No Cure For Love
By Peter Robinson
Vintage Peter Robinson: a standalone LAPD crime thriller, written and set 20 years ago - never before available in the United Kingdom, with an introduction from Michael Connelly.
Before you discovered DCI Banks, Dectective Arvo Hughes was on the case in this vintage standalone crime thriller from Peter Robinson.
As a detective in the LAPD Threat Management Unit, Arvo Hughes has dealt with every kind of stalker there is - and in 1990s Hollywood, he's not short of work.
Tasked with finding out who has been sending unsettling anonymous letters to beautiful TV star Sarah Broughton, Arvo expects this case to be nothing out of the ordinary - until the actress discovers a strangely mutilated body left in the sand outside her beach house.
Certain that Sarah's stalker must have met her before, Arvo realises his only chance to catch the killer before he gets closer to Sarah is to delve into her past. But nothing is straightforward in this case, and the squeaky-clean star seems to be keeping all memories of a shady history locked away . . .
In 1994, Peter Robinson wrote his second standalone novel, No Cure for Love, out of a long-standing fascination with Los Angeles - from the movies of his childhood to the novels of Raymond Chandler. By 1995, he had already won and been nominated for numerous awards and had written the first six DCI Banks novels.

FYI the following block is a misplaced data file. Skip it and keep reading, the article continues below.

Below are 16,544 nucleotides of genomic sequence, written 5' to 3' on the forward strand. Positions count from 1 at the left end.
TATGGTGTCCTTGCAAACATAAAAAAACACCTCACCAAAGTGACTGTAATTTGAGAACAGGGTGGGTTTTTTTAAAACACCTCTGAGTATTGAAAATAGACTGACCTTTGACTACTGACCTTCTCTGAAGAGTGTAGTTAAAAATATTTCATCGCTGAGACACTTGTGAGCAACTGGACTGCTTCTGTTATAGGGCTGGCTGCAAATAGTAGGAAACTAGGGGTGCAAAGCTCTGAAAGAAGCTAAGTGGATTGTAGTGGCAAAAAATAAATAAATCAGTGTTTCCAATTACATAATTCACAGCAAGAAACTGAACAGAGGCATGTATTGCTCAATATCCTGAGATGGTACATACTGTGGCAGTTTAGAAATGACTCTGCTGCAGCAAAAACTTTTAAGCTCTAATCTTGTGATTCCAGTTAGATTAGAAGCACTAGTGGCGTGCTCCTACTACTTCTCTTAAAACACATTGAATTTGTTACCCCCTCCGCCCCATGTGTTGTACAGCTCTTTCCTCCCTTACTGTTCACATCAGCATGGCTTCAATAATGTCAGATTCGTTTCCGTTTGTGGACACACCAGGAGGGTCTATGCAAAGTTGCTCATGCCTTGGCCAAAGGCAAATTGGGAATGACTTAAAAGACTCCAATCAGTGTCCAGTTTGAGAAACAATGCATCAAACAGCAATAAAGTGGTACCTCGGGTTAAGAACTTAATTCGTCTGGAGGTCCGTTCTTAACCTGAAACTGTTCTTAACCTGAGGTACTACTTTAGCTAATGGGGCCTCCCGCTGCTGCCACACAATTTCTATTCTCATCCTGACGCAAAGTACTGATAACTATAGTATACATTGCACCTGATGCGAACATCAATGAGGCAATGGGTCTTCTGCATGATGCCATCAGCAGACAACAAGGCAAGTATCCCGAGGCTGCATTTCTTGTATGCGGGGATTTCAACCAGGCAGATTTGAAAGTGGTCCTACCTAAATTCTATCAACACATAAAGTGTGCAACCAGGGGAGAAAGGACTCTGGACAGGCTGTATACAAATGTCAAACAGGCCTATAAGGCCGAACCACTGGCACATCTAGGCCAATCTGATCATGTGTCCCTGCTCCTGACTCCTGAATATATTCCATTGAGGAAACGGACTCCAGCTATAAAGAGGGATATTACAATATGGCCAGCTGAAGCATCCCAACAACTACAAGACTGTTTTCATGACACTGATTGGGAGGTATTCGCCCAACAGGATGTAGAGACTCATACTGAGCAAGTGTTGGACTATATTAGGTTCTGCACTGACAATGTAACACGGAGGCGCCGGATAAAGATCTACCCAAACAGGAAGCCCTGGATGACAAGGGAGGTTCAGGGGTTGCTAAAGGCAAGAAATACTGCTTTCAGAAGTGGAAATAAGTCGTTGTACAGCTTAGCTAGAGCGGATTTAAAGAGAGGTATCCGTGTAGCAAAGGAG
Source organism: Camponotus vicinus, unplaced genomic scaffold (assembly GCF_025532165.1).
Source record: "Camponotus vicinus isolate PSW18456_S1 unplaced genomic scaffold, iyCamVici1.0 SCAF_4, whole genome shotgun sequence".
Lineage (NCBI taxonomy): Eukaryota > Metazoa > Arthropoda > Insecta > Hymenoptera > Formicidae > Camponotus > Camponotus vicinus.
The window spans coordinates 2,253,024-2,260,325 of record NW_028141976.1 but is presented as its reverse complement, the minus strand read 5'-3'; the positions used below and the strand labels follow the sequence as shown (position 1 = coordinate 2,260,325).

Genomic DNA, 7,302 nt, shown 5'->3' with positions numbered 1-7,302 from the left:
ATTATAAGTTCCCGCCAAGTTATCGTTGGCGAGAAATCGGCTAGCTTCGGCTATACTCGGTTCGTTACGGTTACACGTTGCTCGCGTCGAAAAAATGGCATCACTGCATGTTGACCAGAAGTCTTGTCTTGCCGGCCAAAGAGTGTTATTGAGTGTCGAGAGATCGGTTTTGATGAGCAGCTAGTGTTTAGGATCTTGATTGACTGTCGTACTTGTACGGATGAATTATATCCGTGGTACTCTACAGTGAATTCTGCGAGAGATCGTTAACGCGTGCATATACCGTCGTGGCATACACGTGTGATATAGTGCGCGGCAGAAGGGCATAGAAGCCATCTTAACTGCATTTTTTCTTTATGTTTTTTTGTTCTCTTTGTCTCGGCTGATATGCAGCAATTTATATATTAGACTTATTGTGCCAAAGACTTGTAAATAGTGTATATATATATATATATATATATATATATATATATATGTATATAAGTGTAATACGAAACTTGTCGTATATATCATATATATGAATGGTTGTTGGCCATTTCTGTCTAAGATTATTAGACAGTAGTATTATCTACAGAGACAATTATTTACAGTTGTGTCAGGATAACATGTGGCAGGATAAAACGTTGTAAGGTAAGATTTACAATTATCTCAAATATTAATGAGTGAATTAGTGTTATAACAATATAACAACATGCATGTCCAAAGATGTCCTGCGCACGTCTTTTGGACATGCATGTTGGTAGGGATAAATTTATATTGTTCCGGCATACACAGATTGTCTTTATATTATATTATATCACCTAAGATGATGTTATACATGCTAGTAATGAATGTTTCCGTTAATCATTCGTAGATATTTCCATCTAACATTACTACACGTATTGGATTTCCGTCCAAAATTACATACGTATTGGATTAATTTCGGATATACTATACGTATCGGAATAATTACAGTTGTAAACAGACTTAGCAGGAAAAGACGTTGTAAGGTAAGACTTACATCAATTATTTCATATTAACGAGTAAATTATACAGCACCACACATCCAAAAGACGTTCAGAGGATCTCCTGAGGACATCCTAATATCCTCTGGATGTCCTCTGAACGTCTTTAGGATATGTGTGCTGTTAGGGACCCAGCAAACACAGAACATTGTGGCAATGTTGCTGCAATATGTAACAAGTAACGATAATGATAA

Twenty years on, there are now twenty-two books in the critically acclaimed DCI Banks series - which has been made into a major ITV1 drama - and Peter has also written two collections of short stories. Peter's books have won the Arthur Ellis award six times to date, and in 2013 he won the IMBA's 2013 Dilys Award for his most recent standalone novel, Before the Poison.
Originally published in 1995, No Cure for Love is now available in the UK for the first time, with an introduction by Michael Connelly.
- Other details
- Publication date:
28 Jan 2016
- Page count:
Classic Robinson: labyrinthine plot merged with deft characterisation — Observer
[Peter Robinson deserves a place] near, perhaps even at the top of, the British crime writers' league — The Times
Gut-wrenching plotting, alongside heart-wenching portraits of the characters who populate his world . . . top-notch police procedure — Jeffery Deaver
If Robinson is to turn out one-off novels as assured as this perhaps we wouldn't mind too much if Alan Banks was to retire and take up beekeeping in Sussex — Daily Express